In this post, we will discuss basic facts of Jaundice like its sign and symptoms,causes of Jaundice, diagnosis of jaundice etc.
What is Jaundice?
Jaundice can occur in babies, children, and adults. Jaundice is not an illness in itself, but a medical condition in which too much bilirubin — a compound produced by the breakdown of hemoglobin from red blood cells — is circulating in the blood. The excess bilirubin causes the skin, eyes, and mucus membranes in the mouth to turn a yellowish color. Because bilirubin is processed by the liver, the symptoms of jaundice may indicate damage to the liver in adults.
Types of jaundice
There are three types of jaundice depending on what’s disrupting the normal removal of bilirubin from the body. They are:
1. pre-hepatic jaundice – the disruption happens before bilirubin has been transported from the blood to the liver; it’s caused by conditions such as sickle cell anaemia and haemolytic anaemia
2. intra-hepatic jaundice (also known as hepatocellular jaundice) – the disruption happens inside the liver; it’s caused by conditions such as Gilbert’s syndrome, cirrhosis or other liver damage
3. post-hepatic jaundice (also known as obstructive jaundice) – the disruption prevents the bile (and the bilirubin inside it) from draining out of the gallbladder and into the digestive system; it’s caused by conditions such as gallstones or tumours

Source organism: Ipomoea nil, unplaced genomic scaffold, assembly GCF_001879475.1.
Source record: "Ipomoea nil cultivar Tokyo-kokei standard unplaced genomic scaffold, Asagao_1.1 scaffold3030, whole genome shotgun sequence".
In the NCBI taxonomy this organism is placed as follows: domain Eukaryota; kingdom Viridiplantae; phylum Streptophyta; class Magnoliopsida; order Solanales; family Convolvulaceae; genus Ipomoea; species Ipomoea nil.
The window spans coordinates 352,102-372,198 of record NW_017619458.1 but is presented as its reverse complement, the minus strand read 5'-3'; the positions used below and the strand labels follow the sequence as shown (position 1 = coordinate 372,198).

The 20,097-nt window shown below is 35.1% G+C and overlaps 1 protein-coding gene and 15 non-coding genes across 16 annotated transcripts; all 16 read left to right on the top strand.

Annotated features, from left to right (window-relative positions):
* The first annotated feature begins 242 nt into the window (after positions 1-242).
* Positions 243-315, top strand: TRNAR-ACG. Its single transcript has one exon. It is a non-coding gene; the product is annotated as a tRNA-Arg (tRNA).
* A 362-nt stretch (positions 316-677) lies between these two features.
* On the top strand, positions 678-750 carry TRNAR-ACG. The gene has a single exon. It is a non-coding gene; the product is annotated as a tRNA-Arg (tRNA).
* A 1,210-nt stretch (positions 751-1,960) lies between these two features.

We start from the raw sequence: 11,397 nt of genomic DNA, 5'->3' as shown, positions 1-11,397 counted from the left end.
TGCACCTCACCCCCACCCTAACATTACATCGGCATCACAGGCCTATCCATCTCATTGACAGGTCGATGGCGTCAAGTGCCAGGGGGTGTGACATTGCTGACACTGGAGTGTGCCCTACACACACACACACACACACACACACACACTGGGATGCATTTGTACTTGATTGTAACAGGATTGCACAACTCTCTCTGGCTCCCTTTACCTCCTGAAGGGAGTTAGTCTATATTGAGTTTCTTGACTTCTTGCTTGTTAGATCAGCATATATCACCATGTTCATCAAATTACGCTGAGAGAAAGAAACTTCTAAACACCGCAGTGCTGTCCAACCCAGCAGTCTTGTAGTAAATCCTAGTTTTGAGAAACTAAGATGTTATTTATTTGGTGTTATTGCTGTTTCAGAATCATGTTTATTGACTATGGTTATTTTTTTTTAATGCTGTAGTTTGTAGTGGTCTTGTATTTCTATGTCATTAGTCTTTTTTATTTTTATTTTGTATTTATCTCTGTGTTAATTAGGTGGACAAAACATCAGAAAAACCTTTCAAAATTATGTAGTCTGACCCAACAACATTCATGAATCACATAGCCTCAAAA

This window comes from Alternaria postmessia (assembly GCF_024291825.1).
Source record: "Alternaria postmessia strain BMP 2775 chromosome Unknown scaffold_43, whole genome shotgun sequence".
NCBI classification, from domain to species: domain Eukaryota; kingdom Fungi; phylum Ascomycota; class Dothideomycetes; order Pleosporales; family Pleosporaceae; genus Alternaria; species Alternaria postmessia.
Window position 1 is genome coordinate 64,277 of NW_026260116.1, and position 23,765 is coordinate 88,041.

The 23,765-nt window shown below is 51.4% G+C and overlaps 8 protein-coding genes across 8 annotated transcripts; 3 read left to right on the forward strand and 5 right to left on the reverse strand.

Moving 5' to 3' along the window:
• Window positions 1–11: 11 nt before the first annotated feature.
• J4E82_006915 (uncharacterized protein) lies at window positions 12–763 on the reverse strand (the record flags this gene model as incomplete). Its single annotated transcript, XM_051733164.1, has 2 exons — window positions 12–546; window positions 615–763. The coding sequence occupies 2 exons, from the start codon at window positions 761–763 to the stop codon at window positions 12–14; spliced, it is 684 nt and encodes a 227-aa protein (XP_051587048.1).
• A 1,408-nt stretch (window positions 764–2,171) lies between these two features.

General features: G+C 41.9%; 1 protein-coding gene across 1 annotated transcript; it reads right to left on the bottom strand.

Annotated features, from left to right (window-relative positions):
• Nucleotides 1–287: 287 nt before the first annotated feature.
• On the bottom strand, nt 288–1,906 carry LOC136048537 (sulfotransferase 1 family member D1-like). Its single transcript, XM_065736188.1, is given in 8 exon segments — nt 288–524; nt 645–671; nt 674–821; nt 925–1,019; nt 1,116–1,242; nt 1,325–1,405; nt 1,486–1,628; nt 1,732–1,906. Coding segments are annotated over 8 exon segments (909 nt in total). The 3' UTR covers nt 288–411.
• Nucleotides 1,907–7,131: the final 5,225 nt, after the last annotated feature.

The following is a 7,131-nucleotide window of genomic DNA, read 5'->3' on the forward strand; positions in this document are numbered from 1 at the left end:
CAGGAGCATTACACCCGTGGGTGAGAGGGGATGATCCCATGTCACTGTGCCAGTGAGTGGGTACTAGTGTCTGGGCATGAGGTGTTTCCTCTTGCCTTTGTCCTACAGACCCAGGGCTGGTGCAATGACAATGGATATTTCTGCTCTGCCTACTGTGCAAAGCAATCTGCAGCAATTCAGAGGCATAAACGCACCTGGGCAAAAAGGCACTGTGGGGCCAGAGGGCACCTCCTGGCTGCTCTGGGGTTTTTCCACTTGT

Jaundice-Signs and symptoms
The main symptom of jaundice is a yellowish discoloration of the white area of the eye and the skin.
Urine is dark in colour.
Slight increases in serum bilirubin are best detected by examining the sclerae, which have a particular affinity for bilirubin due to their high elastin content.
The presence of scleral icterus indicates a serum bilirubin of at least 3 mg/dL.
The conjunctiva of the eye are one of the first tissues to change color as bilirubin levels rise in jaundice.
Causes of jaundice
Old red blood cells travel to your liver, where they’re broken down. Bilirubin is the yellow pigment formed by the breakdown of these old cells. Jaundice occurs when your liver doesn’t metabolize bilirubin the way it’s supposed to.
Your liver might be damaged and unable to perform this process. Sometimes, the bilirubin simply can’t make it to your digestive tract, where it normally would be removed through your stool. In other cases, there may be too much bilirubin trying to enter the liver at once, or too many red blood cells dying at one time.
Jaundice-Tests and diagnosis
Your doctor will first conduct blood tests to determine the cause of your jaundice. A blood test can not only determine the total amount of bilirubin in your body, but it can also help detect indicators of other diseases such as hepatitis.
Other diagnostic tests may be used, including:
liver function tests: a series of blood tests that measure levels of certain proteins and enzymes the liver produces when it’s healthy and when it’s damaged
complete blood count (CBC): to see if you have any evidence of hemolytic anemia
It’s not possible to prevent all cases of jaundice because it can be caused by a wide range of conditions or circumstances.
However, you can take precautions to minimise your risk of developing jaundice. These include:
1. ensuring you don’t exceed the recommended daily amount (RDA) for alcohol consumption
2. maintaining a healthy weight for your height and build